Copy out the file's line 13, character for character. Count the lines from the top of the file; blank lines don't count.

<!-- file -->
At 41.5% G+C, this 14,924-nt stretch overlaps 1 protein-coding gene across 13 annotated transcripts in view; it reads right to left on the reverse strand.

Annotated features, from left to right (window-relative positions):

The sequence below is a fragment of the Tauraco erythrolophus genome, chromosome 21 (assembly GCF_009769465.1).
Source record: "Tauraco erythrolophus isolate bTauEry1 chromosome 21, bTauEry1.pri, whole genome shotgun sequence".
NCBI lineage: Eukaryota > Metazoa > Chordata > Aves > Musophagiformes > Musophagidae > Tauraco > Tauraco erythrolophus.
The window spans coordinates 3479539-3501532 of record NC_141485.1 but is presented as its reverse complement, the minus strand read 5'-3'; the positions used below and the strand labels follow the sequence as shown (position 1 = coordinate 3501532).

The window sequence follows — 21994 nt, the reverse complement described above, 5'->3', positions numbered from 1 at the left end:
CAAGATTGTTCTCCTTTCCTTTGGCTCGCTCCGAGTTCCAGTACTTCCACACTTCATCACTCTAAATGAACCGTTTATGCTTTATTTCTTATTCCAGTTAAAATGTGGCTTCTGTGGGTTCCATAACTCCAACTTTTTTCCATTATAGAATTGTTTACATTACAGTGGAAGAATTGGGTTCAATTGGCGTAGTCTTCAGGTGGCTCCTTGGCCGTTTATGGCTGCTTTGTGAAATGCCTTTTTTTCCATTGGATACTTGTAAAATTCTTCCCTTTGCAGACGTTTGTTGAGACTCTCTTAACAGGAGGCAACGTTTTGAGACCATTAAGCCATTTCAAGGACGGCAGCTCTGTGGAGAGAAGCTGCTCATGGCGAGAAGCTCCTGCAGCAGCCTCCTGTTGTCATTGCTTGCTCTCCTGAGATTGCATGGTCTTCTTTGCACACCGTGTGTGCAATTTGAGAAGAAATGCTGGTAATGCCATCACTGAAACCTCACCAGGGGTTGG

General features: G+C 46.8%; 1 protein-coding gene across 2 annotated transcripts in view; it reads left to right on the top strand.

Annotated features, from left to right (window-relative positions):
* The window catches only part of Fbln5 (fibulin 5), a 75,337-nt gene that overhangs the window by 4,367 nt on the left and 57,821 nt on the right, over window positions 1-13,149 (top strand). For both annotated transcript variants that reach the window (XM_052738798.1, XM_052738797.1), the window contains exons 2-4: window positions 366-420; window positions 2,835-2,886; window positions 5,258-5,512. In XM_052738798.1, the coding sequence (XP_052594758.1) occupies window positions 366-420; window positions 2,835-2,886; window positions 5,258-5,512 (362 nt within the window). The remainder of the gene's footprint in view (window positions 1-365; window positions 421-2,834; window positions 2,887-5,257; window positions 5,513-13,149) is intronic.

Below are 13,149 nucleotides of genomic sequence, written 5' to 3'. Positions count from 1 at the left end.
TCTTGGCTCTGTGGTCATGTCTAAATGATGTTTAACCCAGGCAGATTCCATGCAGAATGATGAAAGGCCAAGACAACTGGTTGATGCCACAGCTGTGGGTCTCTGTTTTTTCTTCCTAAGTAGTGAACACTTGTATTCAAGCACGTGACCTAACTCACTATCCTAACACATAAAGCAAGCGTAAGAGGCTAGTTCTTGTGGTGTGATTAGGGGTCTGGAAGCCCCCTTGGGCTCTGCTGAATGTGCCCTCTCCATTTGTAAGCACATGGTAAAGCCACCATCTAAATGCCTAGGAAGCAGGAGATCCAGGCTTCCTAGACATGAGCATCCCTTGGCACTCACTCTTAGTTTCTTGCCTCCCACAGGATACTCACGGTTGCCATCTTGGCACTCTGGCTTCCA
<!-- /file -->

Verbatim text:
TCTTGGCTCTGTGGTCATGTCTAAATGATGTTTAACCCAGGCAGATTCCATGCAGAATGATGAAAGGCCAAGACAACTGGTTGATGCCACAGCTGTGGGTCTCTGTTTTTTCTTCCTAAGTAGTGAACACTTGTATTCAAGCACGTGACCTAACTCACTATCCTAACACATAAAGCAAGCGTAAGAGGCTAGTTCTTGTGGTGTGATTAGGGGTCTGGAAGCCCCCTTGGGCTCTGCTGAATGTGCCCTCTCCATTTGTAAGCACATGGTAAAGCCACCATCTAAATGCCTAGGAAGCAGGAGATCCAGGCTTCCTAGACATGAGCATCCCTTGGCACTCACTCTTAGTTTCTTGCCTCCCACAGGATACTCACGGTTGCCATCTTGGCACTCTGGCTTCCA